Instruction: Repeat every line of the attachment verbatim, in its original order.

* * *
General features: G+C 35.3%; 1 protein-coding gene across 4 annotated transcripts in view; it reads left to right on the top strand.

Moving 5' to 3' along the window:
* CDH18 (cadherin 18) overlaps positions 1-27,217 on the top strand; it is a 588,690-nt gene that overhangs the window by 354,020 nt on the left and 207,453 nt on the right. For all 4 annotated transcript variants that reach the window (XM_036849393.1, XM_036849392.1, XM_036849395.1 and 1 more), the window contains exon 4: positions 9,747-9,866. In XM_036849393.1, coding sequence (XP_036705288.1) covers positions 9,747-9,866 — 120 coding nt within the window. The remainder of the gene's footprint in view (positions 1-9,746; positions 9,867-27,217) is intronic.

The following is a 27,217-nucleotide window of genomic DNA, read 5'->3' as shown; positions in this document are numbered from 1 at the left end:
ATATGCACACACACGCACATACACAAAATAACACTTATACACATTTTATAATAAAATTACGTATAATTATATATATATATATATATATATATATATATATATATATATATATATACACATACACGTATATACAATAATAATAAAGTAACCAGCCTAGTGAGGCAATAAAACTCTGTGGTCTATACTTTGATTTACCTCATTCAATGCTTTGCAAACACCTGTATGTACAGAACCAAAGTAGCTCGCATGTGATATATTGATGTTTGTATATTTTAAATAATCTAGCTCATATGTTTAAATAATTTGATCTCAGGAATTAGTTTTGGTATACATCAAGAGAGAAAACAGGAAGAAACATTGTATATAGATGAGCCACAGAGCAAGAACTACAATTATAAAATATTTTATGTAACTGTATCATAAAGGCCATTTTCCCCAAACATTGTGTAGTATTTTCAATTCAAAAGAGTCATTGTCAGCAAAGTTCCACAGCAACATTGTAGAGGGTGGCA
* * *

General features: G+C 35.3%; 1 protein-coding gene across 4 annotated transcripts in view; it reads left to right on the top strand.

Moving 5' to 3' along the window:
* CDH18 (cadherin 18) overlaps positions 1-27,217 on the top strand; it is a 588,690-nt gene that overhangs the window by 354,020 nt on the left and 207,453 nt on the right. For all 4 annotated transcript variants that reach the window (XM_036849393.1, XM_036849392.1, XM_036849395.1 and 1 more), the window contains exon 4: positions 9,747-9,866. In XM_036849393.1, coding sequence (XP_036705288.1) covers positions 9,747-9,866 — 120 coding nt within the window. The remainder of the gene's footprint in view (positions 1-9,746; positions 9,867-27,217) is intronic.

The following is a 27,217-nucleotide window of genomic DNA, read 5'->3' as shown; positions in this document are numbered from 1 at the left end:
ATATGCACACACACGCACATACACAAAATAACACTTATACACATTTTATAATAAAATTACGTATAATTATATATATATATATATATATATATATATATATATATATATATATATACACATACACGTATATACAATAATAATAAAGTAACCAGCCTAGTGAGGCAATAAAACTCTGTGGTCTATACTTTGATTTACCTCATTCAATGCTTTGCAAACACCTGTATGTACAGAACCAAAGTAGCTCGCATGTGATATATTGATGTTTGTATATTTTAAATAATCTAGCTCATATGTTTAAATAATTTGATCTCAGGAATTAGTTTTGGTATACATCAAGAGAGAAAACAGGAAGAAACATTGTATATAGATGAGCCACAGAGCAAGAACTACAATTATAAAATATTTTATGTAACTGTATCATAAAGGCCATTTTCCCCAAACATTGTGTAGTATTTTCAATTCAAAAGAGTCATTGTCAGCAAAGTTCCACAGCAACATTGTAGAGGGTGGCA